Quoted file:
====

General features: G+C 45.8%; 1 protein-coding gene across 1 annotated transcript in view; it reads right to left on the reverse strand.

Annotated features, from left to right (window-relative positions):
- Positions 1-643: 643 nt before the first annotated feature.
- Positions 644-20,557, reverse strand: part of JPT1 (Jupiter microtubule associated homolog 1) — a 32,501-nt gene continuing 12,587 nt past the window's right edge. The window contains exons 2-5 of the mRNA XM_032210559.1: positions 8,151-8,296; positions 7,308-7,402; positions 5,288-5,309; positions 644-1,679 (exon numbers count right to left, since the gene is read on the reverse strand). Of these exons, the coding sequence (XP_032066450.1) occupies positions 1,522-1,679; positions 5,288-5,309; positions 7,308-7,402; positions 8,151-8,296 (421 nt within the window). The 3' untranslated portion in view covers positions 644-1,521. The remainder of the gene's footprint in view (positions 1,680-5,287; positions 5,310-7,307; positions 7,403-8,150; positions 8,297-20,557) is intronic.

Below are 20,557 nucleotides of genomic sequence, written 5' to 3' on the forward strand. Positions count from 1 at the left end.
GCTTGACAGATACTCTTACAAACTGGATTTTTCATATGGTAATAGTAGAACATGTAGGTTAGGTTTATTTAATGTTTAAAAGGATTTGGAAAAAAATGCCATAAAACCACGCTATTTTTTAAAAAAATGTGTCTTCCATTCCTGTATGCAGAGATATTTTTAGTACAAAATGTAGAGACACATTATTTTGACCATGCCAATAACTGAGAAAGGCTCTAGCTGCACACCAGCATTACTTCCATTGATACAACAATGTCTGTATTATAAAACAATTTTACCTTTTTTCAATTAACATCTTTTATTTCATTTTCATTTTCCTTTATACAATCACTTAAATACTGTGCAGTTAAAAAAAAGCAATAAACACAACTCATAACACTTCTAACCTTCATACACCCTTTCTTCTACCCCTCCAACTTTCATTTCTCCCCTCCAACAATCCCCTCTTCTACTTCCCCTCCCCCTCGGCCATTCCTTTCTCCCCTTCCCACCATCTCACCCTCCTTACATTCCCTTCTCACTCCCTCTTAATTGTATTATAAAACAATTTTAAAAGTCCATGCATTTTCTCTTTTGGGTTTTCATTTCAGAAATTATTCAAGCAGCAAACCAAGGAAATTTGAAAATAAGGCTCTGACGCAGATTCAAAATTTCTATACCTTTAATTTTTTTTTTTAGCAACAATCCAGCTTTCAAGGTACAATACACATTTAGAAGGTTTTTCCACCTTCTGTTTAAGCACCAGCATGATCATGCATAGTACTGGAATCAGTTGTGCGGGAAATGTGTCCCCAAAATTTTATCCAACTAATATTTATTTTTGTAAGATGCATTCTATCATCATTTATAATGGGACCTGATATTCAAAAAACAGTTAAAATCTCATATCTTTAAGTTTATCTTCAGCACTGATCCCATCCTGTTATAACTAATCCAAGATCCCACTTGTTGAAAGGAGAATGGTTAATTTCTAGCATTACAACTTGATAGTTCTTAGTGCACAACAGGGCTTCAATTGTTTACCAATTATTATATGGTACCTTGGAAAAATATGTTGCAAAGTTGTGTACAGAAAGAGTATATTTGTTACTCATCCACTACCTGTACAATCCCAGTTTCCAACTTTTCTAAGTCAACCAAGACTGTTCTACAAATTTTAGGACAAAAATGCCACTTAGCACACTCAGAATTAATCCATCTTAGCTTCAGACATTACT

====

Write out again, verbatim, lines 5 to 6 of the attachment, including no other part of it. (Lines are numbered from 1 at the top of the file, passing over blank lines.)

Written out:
Below are 20,557 nucleotides of genomic sequence, written 5' to 3' on the forward strand. Positions count from 1 at the left end.
GCTTGACAGATACTCTTACAAACTGGATTTTTCATATGGTAATAGTAGAACATGTAGGTTAGGTTTATTTAATGTTTAAAAGGATTTGGAAAAAAATGCCATAAAACCACGCTATTTTTTAAAAAAATGTGTCTTCCATTCCTGTATGCAGAGATATTTTTAGTACAAAATGTAGAGACACATTATTTTGACCATGCCAATAACTGAGAAAGGCTCTAGCTGCACACCAGCATTACTTCCATTGATACAACAATGTCTGTATTATAAAACAATTTTACCTTTTTTCAATTAACATCTTTTATTTCATTTTCATTTTCCTTTATACAATCACTTAAATACTGTGCAGTTAAAAAAAAGCAATAAACACAACTCATAACACTTCTAACCTTCATACACCCTTTCTTCTACCCCTCCAACTTTCATTTCTCCCCTCCAACAATCCCCTCTTCTACTTCCCCTCCCCCTCGGCCATTCCTTTCTCCCCTTCCCACCATCTCACCCTCCTTACATTCCCTTCTCACTCCCTCTTAATTGTATTATAAAACAATTTTAAAAGTCCATGCATTTTCTCTTTTGGGTTTTCATTTCAGAAATTATTCAAGCAGCAAACCAAGGAAATTTGAAAATAAGGCTCTGACGCAGATTCAAAATTTCTATACCTTTAATTTTTTTTTTTAGCAACAATCCAGCTTTCAAGGTACAATACACATTTAGAAGGTTTTTCCACCTTCTGTTTAAGCACCAGCATGATCATGCATAGTACTGGAATCAGTTGTGCGGGAAATGTGTCCCCAAAATTTTATCCAACTAATATTTATTTTTGTAAGATGCATTCTATCATCATTTATAATGGGACCTGATATTCAAAAAACAGTTAAAATCTCATATCTTTAAGTTTATCTTCAGCACTGATCCCATCCTGTTATAACTAATCCAAGATCCCACTTGTTGAAAGGAGAATGGTTAATTTCTAGCATTACAACTTGATAGTTCTTAGTGCACAACAGGGCTTCAATTGTTTACCAATTATTATATGGTACCTTGGAAAAATATGTTGCAAAGTTGTGTACAGAAAGAGTATATTTGTTACTCATCCACTACCTGTACAATCCCAGTTTCCAACTTTTCTAAGTCAACCAAGACTGTTCTACAAATTTTAGGACAAAAATGCCACTTAGCACACTCAGAATTAATCCATCTTAGCTTCAGACATTACT